A Murderer Was Caught With A Body Because His License Plate Was Missing
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If you remove the license plates from your car, that's probably because you're a criminal and don't want to be tracked. It's a brilliant move ... except for the small fact that driving around with no plates might be the very thing that gets the police looking at you.
On June 28, 1993, at about 3am, officers outside Manhattan spotted a pickup truck with no plates. On the bumper was just a sticker with the message "sticks and stones may break my bones but whips and chains excite me"—probably a harmless sex joke that meant nothing.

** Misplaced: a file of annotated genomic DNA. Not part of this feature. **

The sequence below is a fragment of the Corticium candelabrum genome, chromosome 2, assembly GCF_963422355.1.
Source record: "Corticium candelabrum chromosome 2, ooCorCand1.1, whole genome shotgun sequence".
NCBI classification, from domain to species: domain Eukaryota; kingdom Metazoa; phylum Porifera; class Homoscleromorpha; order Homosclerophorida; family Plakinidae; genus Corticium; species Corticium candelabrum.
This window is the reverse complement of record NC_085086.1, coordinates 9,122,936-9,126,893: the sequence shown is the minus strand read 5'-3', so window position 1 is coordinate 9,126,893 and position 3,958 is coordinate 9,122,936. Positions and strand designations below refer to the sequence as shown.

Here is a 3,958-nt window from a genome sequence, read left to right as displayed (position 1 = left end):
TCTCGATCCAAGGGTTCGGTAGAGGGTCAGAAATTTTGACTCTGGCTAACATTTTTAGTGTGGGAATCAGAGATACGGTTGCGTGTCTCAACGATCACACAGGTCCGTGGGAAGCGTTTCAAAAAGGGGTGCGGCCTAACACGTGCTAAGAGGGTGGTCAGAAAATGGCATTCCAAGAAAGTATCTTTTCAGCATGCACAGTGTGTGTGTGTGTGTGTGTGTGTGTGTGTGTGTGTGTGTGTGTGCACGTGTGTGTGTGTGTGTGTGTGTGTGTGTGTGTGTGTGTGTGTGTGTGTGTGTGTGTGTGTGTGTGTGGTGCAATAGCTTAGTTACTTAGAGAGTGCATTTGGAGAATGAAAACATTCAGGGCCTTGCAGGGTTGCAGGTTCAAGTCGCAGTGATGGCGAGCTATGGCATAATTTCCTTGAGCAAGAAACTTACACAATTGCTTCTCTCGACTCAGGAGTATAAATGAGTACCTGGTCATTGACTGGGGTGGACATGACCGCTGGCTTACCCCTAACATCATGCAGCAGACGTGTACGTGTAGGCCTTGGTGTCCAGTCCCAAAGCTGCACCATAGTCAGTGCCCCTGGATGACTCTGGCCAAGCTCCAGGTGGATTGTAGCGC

The state troopers tried to pull the truck over, but it kept on going. They chased it for 20 minutes at low speeds, a chase that only ended when the truck smacked into an electrical pole that just so happened to be right in front of a courthouse.
The driver, one Joel Rifkin, was uninjured by the crash, so the next order of business was to search the vehicle. In the truck's bed, under a tarp, was a body. It was not someone who had died recently. The corpse had decayed so much that the officers were unable to specify the victim's skin color in their report.
Joel Rifkin stayed calm during the arrest. He was far too comfortable with death, concluded the cops. So when they brought him to headquarters and interrogated him, they demanded answers about all the other victims they assumed he'd killed. The hunch was correct: Rifkin had killed at least nine people, maybe as many as 17. He's still in prison today, because the driver the cops stopped that day ("Joel The Ripper") ended up sentenced to at least 203 years.
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Top image: Sebastiaan Stam/Unsplash